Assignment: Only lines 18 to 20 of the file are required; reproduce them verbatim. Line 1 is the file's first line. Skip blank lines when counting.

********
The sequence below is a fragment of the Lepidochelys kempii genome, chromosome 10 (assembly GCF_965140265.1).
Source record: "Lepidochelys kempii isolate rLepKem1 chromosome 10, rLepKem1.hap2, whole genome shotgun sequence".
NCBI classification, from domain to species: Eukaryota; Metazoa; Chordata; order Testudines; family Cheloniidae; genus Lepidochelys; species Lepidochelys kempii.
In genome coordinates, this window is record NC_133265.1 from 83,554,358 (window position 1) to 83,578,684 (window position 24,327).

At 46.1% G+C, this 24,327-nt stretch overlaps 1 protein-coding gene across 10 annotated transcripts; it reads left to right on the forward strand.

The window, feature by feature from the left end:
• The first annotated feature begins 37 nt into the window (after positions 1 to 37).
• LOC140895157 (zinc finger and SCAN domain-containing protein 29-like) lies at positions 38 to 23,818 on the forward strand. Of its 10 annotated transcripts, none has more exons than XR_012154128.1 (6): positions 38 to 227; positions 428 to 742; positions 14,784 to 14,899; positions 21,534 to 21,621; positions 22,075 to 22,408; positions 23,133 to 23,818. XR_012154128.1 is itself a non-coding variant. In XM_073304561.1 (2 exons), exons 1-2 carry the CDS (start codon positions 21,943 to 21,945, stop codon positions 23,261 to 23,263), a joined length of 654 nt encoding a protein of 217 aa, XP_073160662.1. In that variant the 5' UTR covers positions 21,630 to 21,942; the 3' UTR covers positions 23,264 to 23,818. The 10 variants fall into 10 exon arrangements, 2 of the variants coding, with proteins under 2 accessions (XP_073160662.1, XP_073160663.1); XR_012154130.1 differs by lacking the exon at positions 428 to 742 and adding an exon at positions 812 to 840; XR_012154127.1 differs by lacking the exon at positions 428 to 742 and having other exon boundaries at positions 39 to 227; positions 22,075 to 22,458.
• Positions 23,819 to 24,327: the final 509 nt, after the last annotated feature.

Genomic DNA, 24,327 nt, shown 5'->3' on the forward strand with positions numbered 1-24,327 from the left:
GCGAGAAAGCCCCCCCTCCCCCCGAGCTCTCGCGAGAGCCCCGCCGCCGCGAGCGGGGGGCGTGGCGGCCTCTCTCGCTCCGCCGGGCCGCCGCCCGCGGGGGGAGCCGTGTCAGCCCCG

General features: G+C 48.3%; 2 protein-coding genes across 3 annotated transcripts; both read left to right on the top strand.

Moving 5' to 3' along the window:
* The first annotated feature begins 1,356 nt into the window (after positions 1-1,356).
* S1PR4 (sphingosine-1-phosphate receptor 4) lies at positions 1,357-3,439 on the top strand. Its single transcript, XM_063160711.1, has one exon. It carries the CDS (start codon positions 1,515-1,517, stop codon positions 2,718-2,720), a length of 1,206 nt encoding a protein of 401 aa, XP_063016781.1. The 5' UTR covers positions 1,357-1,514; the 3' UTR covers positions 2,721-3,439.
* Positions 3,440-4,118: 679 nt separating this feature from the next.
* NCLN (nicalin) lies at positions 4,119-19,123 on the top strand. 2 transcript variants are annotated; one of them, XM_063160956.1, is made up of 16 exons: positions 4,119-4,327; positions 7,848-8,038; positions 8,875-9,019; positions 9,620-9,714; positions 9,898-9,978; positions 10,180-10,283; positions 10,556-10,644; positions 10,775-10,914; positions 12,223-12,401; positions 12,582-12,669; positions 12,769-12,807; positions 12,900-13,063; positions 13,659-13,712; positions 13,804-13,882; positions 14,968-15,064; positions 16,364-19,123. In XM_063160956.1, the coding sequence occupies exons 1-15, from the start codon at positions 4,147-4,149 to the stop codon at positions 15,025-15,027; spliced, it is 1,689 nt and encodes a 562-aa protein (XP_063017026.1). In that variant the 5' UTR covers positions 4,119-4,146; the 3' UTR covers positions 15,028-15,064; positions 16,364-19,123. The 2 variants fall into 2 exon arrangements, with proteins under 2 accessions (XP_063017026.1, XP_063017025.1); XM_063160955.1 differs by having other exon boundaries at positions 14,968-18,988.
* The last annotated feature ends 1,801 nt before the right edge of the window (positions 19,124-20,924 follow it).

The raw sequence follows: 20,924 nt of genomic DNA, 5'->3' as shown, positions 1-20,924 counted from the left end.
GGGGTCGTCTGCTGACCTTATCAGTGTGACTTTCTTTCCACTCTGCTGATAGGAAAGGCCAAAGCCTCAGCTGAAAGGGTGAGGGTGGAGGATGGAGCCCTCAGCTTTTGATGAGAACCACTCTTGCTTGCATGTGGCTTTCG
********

* The last annotated feature ends 1,801 nt before the right edge of the window (positions 19,124-20,924 follow it).

The raw sequence follows: 20,924 nt of genomic DNA, 5'->3' as shown, positions 1-20,924 counted from the left end.
GGGGTCGTCTGCTGACCTTATCAGTGTGACTTTCTTTCCACTCTGCTGATAGGAAAGGCCAAAGCCTCAGCTGAAAGGGTGAGGGTGGAGGATGGAGCCCTCAGCTTTTGATGAGAACCACTCTTGCTTGCATGTGGCTTTCG